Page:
Survey: Mobile Apps Could Improve Customer Care Woes (April 1, 2014)
Mobile-based customer care is failing to meet the needs of users, who still suffer from many of the same old issues, along with some new problems that have cropped up more recently. Those are among the main takeaways of survey results released last week by Contact Solutions, a Reston, Va.-based provider of cloud-based and mobile customer self-service tools.
Conducted in late 2013, the survey polled 1,200 consumers, with the goal of examining customer satisfaction and adoption rates of mobile customer service tools. Among the most prevalent customer complaints with existing mobile customer service were: taking too long to solve problems; having to repeat the same information multiple times; and having to make multiple attempts to solve a problem due to the inconvenience of call-based customer service. Along with those long-lingering issues, the poll uncovered two new common complaints: Customers felt they couldn’t solve problems on the go; and were not able to switch conversation methods with customer service agents, or start and stop those interactions at their own convenience.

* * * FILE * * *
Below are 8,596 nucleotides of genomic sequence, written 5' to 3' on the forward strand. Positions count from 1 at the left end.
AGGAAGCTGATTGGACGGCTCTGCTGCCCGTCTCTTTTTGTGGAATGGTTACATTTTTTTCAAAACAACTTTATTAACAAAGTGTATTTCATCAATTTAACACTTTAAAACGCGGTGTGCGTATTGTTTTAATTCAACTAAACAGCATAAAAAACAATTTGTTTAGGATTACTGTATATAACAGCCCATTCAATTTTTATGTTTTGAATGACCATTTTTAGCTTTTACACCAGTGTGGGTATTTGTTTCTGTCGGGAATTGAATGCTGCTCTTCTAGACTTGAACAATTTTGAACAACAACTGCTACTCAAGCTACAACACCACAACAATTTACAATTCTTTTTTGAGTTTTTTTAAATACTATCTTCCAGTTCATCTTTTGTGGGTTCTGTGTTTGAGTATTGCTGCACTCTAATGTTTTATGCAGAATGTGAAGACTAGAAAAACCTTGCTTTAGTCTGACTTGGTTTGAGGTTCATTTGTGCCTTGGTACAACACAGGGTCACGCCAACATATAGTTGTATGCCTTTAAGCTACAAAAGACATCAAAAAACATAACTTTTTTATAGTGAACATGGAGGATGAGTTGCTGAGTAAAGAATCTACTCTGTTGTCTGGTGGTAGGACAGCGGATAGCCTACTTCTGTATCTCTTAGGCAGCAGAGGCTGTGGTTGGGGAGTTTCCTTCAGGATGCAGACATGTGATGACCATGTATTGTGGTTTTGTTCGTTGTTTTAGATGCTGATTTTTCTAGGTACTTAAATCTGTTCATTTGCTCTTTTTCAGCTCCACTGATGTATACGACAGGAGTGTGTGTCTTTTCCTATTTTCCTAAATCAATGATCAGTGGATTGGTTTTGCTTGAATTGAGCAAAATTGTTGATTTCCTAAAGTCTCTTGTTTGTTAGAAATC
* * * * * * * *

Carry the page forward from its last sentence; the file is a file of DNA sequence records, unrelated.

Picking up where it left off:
Those problems all boil down to one main issue, the report noted—the “fractured experience” caused by companies failing to capitalize on the multichannel communication options offered by customer care mobile apps. While shopping and communication have changed drastically with the advent of such apps, customer care has not kept up, remaining mostly phone call-based, according to the company. To improve the experience, the report advises adopting an approach that incorporates multiple communication channels—including text, videos, pictures and scanned barcodes—into an integrated mobile app. “Doing these things not only improves the overall experience, but improves the brand experience across the entire life cycle of the customer from purchase through care and throughout the ongoing relationship,” the report notes.
For more on customer service best practices, see our special report in the Fall issue of Pay Magazine.